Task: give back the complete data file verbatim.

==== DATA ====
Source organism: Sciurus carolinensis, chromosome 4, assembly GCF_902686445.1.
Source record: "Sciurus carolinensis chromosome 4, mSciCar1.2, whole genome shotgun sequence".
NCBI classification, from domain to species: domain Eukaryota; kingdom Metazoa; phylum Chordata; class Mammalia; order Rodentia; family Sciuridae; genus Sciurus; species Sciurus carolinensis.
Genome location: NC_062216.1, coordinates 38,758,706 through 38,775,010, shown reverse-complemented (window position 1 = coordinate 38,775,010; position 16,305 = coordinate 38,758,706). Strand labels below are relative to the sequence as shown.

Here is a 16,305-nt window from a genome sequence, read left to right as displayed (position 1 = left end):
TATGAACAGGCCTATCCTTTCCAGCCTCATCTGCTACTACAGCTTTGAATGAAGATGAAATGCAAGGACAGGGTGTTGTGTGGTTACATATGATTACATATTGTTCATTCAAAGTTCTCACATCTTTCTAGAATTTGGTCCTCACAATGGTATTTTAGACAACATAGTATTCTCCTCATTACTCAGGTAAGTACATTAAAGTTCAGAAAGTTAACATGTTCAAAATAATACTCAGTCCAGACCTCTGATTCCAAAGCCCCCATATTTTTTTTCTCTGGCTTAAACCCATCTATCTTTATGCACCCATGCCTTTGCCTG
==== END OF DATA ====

Source organism: Sciurus carolinensis, chromosome 4, assembly GCF_902686445.1.
Source record: "Sciurus carolinensis chromosome 4, mSciCar1.2, whole genome shotgun sequence".
NCBI classification, from domain to species: domain Eukaryota; kingdom Metazoa; phylum Chordata; class Mammalia; order Rodentia; family Sciuridae; genus Sciurus; species Sciurus carolinensis.
Genome location: NC_062216.1, coordinates 38,758,706 through 38,775,010, shown reverse-complemented (window position 1 = coordinate 38,775,010; position 16,305 = coordinate 38,758,706). Strand labels below are relative to the sequence as shown.

Here is a 16,305-nt window from a genome sequence, read left to right as displayed (position 1 = left end):
TATGAACAGGCCTATCCTTTCCAGCCTCATCTGCTACTACAGCTTTGAATGAAGATGAAATGCAAGGACAGGGTGTTGTGTGGTTACATATGATTACATATTGTTCATTCAAAGTTCTCACATCTTTCTAGAATTTGGTCCTCACAATGGTATTTTAGACAACATAGTATTCTCCTCATTACTCAGGTAAGTACATTAAAGTTCAGAAAGTTAACATGTTCAAAATAATACTCAGTCCAGACCTCTGATTCCAAAGCCCCCATATTTTTTTTCTCTGGCTTAAACCCATCTATCTTTATGCACCCATGCCTTTGCCTG